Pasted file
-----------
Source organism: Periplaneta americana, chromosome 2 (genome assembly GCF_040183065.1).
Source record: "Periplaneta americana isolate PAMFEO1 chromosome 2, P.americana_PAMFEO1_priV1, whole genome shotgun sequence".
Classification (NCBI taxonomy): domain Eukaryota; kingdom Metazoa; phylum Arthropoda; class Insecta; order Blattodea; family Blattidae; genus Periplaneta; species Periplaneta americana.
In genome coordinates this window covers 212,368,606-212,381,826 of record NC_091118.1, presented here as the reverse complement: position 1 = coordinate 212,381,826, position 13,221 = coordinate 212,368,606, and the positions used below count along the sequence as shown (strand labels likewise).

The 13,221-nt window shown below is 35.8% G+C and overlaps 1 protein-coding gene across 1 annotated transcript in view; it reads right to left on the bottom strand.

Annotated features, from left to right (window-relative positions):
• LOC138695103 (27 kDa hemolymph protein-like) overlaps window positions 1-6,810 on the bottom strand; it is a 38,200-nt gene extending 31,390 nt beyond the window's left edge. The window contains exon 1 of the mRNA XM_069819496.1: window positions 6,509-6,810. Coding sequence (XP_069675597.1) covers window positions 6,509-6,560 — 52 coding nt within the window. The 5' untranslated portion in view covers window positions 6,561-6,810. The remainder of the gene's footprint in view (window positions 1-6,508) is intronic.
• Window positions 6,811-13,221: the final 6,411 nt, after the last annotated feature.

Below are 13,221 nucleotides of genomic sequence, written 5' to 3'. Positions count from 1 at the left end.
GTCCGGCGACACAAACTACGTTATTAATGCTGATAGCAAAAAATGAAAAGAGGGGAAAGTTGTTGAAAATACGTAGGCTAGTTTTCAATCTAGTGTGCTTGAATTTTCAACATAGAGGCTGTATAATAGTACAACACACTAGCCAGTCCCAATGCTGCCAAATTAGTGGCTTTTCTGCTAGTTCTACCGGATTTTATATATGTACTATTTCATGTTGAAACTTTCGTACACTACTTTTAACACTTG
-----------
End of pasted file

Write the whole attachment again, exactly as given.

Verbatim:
Source organism: Periplaneta americana, chromosome 2 (genome assembly GCF_040183065.1).
Source record: "Periplaneta americana isolate PAMFEO1 chromosome 2, P.americana_PAMFEO1_priV1, whole genome shotgun sequence".
Classification (NCBI taxonomy): domain Eukaryota; kingdom Metazoa; phylum Arthropoda; class Insecta; order Blattodea; family Blattidae; genus Periplaneta; species Periplaneta americana.
In genome coordinates this window covers 212,368,606-212,381,826 of record NC_091118.1, presented here as the reverse complement: position 1 = coordinate 212,381,826, position 13,221 = coordinate 212,368,606, and the positions used below count along the sequence as shown (strand labels likewise).

The 13,221-nt window shown below is 35.8% G+C and overlaps 1 protein-coding gene across 1 annotated transcript in view; it reads right to left on the bottom strand.

Annotated features, from left to right (window-relative positions):
• LOC138695103 (27 kDa hemolymph protein-like) overlaps window positions 1-6,810 on the bottom strand; it is a 38,200-nt gene extending 31,390 nt beyond the window's left edge. The window contains exon 1 of the mRNA XM_069819496.1: window positions 6,509-6,810. Coding sequence (XP_069675597.1) covers window positions 6,509-6,560 — 52 coding nt within the window. The 5' untranslated portion in view covers window positions 6,561-6,810. The remainder of the gene's footprint in view (window positions 1-6,508) is intronic.
• Window positions 6,811-13,221: the final 6,411 nt, after the last annotated feature.

Below are 13,221 nucleotides of genomic sequence, written 5' to 3'. Positions count from 1 at the left end.
GTCCGGCGACACAAACTACGTTATTAATGCTGATAGCAAAAAATGAAAAGAGGGGAAAGTTGTTGAAAATACGTAGGCTAGTTTTCAATCTAGTGTGCTTGAATTTTCAACATAGAGGCTGTATAATAGTACAACACACTAGCCAGTCCCAATGCTGCCAAATTAGTGGCTTTTCTGCTAGTTCTACCGGATTTTATATATGTACTATTTCATGTTGAAACTTTCGTACACTACTTTTAACACTTG